In "Drama in the bathhouse, or The woes of democracy," Pavel Arsenev (Univer­sity of Lausanne) investigates the complicated periodic construction of Peter Brook's "Marat/Sade" (1967), a film version of Peter Weiss' play "The persecution and assassination of Jean-Paul Marat as performed by the inmates of the asylum of Charenton under the direction of the Marquis de Sade" (1964). Both the play about Marat's last days and the film version unequivocally aim for "contemporary resonance" and the projection of the given plot into the present day (meaning both the "rebellious sixties" for Brook and Weiss and the present day for us). Arsenev, however, focuses primarily on the specifics of the transitory or transitional quality of the dramatic action, which not only allows for a historical projection and lends allegorical relevance to the depicted, but also works to break down artistic con­vention in the performed action and ultimately eliminates the distance between the spectators and show participants. It is precisely the surplus of artifice in art (the "show within the show," i.e. the multiplication of framing conventions) that enables the work to cast light on the real situation of art production and con­sumption, thereby shifting simple viewing into the more uneasy mode of (^par­ticipation. In other words, in both the play (the Sade half of which takes place in an asylum) and the film version (where everything happens in a single pavilion), the deficit of "realistic" features in the exposition (which usually demands a more plausible diversity) seems to exist precisely in order to undermine the illusion of narrative, and to make the (theatrical) action transition toward the situation — into the situation — of the actual show.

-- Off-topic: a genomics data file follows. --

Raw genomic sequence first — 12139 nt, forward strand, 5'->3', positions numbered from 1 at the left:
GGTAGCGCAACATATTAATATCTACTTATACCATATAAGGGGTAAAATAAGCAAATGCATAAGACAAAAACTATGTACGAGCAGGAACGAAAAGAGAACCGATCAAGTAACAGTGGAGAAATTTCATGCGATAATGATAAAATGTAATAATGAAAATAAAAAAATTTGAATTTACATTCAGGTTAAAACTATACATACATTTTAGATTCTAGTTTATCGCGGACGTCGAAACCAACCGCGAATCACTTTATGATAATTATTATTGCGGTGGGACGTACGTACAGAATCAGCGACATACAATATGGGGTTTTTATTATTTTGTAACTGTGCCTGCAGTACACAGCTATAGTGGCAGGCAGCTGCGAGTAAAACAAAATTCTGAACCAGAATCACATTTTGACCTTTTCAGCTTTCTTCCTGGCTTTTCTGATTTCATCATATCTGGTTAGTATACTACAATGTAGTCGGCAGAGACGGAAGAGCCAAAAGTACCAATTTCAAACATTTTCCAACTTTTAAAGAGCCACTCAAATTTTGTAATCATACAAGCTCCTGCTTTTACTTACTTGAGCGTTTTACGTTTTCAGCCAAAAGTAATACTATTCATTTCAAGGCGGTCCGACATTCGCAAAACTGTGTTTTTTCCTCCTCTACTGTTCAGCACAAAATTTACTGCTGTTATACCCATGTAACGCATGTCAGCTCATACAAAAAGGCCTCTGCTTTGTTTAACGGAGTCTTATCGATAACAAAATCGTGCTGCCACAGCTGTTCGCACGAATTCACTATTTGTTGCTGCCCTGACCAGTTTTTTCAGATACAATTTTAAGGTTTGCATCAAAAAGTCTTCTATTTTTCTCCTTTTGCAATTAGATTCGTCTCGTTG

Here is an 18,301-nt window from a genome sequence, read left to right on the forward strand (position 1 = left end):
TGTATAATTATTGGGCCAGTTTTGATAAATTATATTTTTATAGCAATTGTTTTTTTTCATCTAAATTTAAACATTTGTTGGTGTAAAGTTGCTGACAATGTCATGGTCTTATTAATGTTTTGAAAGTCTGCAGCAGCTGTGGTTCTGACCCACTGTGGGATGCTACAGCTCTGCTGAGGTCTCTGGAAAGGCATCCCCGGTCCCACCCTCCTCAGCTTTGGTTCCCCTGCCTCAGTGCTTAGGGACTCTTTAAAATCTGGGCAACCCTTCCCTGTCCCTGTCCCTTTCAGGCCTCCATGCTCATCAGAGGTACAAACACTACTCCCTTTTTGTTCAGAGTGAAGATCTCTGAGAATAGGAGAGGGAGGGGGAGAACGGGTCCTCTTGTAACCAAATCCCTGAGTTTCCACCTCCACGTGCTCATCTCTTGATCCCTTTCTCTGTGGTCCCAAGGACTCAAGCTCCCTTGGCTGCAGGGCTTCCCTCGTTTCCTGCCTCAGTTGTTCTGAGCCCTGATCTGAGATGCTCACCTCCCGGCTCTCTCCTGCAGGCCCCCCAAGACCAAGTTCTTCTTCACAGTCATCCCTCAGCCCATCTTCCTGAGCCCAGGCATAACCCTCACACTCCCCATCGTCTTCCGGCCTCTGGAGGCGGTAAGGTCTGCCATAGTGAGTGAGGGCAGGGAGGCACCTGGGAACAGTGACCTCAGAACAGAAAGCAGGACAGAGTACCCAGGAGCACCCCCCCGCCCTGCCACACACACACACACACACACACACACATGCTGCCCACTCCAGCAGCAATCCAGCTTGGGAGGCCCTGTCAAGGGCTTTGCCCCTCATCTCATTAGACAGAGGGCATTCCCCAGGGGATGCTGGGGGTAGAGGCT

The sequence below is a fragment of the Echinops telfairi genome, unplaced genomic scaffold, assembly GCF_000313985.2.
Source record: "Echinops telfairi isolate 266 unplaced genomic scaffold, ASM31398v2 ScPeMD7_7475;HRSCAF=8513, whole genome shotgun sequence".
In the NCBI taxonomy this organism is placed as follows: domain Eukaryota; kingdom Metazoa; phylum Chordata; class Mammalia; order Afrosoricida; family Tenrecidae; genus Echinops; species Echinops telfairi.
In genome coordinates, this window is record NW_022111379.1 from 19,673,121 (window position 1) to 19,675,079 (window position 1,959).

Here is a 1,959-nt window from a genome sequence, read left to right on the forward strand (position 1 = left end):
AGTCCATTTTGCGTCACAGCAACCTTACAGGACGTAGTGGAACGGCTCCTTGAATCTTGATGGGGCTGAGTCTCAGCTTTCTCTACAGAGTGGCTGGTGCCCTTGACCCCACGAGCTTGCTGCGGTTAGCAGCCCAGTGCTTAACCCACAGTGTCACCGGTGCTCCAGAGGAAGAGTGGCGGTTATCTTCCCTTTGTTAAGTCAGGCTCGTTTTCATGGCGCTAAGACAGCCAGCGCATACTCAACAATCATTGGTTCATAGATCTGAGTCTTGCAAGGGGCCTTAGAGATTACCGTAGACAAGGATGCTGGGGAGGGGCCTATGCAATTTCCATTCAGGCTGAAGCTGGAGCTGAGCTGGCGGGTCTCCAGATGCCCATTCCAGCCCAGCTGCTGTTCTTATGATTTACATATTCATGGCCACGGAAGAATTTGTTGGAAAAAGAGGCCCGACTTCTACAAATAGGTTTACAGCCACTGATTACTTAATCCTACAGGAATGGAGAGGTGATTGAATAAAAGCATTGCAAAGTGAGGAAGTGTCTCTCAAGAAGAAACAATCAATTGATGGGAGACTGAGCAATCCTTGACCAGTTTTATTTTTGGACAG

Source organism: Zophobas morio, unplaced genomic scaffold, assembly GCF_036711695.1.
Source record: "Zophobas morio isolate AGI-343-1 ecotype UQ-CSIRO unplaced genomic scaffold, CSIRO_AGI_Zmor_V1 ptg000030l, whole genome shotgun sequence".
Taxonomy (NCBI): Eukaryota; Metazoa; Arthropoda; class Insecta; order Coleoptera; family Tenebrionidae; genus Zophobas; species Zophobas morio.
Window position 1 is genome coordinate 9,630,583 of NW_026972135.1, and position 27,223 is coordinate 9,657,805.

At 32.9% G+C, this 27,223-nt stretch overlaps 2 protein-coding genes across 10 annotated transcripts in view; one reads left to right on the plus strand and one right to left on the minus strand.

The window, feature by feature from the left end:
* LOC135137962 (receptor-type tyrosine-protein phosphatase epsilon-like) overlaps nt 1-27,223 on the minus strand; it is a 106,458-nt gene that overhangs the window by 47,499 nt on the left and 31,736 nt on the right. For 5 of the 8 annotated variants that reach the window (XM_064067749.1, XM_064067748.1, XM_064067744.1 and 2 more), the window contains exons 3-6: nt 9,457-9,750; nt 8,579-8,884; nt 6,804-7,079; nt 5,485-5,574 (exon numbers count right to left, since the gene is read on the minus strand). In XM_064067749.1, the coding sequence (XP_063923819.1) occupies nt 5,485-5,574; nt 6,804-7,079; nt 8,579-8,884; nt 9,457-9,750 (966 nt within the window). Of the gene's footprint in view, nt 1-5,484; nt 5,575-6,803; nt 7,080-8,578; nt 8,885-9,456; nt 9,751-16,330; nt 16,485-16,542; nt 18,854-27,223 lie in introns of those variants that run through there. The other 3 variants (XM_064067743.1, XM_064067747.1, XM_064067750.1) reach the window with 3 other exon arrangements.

The section consists of articles by Alexandr Davydov, Vitaly Kalpidi, Hedrick Jackson, Ilya Kutik, Vladimir Aristov, and Alexandr Ulanov, that focus on the poetics of Alexei Parshikov (1954—2009). These articles are based on papers delive­red at a conference in memory of A. Parshikov and A. Dragomoshenko (November 2013, Krasnoyarsk).



This section contains two articles. In the first, "Standing out. Oleg Grigorev's 'A summer day' as the initial text of a literature that never happened," Oleg Jurjew(Frankfurt) discusses the particulars of this story by Oleg Grigorev (1943—1992), the shadowy classic of Leningrad unofficial literature, better known as a children's poet. Jurjew compares "A summer day (kid's story)," which was written in the early 1960s, with Alexander Solzhenitsyn's One day in the life of Ivan Denisovich, and concludes that, unlike the latter story, which remains within the bounds of socialist realism, Grigorev's little-known tale constitutes a foundational text of a new aesthetic paradigm — "the beginning of a literature that did not come to be." Indeed, Jurjew convincingly demonstrates that "A summer day" had neither predecessors nor successors.

In turn, Elena Mikhailik (University of New South Wales) in "One? Day? Ivan Denisovich? or the reform of language" addresses linguistic and ideological as­pects of Solzhenitsyn's famous story which usually remain outside the purview of scholarship. In particular, she discusses the reception of Sergei Eisenstein's "Ivan the Terrible," the second part of which Solzhenitsyn's characters discuss in One Day.., although at the time the story takes place (1951), there was no way that the prisoners could have seen it (the film was released only in 1958). This and other "discrepancies" allow Mikhailik to take a fresh look at Solzhenitsyn's meta- literary project and its political implications.



An essay from Valentina Polukhina (Keele University at Newcastle), "The secret of 'Bobo's funeral'" offers a new reading of Joseph Brodsky's 1972 poem, "Bobo's Funeral." Challenging previous interpretations, including Lev Losev's influential reading of the poem, Polukhina scrupulously analyzes its structural particularities and clarifies Brodsky's dramatic biographical circumstances at the time he was writing the poem; this enables her to both establish the specific addressee of the poem and to place it into Brodsky's overall "philosophy of art." The Nobel Prize laureate had formulated an idea of the self-sufficiency and independent develop­ment of language as early as 1963.